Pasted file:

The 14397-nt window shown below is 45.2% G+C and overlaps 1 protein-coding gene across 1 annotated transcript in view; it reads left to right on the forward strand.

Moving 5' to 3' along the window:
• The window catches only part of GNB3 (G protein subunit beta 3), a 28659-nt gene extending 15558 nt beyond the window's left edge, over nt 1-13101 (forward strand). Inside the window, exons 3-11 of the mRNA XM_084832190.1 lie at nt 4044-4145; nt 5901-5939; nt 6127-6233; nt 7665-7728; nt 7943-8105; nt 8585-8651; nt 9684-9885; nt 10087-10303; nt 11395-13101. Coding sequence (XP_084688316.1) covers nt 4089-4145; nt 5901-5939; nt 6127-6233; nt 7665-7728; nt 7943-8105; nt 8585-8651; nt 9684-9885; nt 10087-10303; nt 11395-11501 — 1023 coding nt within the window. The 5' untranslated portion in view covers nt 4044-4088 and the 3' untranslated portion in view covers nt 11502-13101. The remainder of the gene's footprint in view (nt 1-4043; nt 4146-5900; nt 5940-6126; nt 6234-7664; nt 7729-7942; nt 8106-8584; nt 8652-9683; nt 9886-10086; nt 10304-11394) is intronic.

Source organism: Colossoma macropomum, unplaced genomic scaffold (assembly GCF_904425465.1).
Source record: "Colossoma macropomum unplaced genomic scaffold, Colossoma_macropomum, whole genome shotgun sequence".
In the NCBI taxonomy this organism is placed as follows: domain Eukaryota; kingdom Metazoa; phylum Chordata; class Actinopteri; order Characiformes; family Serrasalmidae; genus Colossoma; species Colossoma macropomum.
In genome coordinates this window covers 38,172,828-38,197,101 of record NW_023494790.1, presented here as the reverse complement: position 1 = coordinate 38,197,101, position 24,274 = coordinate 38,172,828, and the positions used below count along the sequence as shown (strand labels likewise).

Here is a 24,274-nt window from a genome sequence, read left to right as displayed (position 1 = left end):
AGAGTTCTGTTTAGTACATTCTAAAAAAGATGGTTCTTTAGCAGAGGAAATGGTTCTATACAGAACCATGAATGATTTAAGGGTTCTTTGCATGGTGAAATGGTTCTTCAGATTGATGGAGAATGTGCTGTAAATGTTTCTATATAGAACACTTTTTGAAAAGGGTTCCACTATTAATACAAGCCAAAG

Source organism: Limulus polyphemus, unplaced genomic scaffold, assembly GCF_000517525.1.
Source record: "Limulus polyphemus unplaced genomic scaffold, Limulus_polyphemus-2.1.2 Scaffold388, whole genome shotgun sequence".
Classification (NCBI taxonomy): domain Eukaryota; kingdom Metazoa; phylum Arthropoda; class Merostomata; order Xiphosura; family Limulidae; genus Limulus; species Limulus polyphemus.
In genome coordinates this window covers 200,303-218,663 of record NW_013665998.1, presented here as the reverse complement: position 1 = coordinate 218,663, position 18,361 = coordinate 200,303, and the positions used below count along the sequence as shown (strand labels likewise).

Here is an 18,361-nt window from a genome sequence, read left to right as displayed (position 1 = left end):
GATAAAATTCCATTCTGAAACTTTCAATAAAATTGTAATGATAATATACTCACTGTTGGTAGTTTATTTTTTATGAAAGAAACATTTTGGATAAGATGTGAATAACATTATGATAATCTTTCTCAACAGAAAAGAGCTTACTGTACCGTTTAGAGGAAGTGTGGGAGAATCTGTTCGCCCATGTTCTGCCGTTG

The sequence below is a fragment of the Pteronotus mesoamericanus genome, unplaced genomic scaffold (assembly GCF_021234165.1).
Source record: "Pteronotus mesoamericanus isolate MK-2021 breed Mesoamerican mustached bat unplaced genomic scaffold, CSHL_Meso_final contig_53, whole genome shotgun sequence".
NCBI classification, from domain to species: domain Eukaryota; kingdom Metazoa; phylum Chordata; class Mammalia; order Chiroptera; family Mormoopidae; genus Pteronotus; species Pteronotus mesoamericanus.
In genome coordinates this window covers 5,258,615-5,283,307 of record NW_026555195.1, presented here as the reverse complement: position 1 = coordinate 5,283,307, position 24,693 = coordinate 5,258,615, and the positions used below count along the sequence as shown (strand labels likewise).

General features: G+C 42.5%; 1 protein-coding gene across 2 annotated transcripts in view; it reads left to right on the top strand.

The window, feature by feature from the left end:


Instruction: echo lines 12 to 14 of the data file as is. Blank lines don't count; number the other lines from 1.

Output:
Classification (NCBI taxonomy): domain Eukaryota; kingdom Metazoa; phylum Arthropoda; class Merostomata; order Xiphosura; family Limulidae; genus Limulus; species Limulus polyphemus.
In genome coordinates this window covers 200,303-218,663 of record NW_013665998.1, presented here as the reverse complement: position 1 = coordinate 218,663, position 18,361 = coordinate 200,303, and the positions used below count along the sequence as shown (strand labels likewise).

Here is an 18,361-nt window from a genome sequence, read left to right as displayed (position 1 = left end):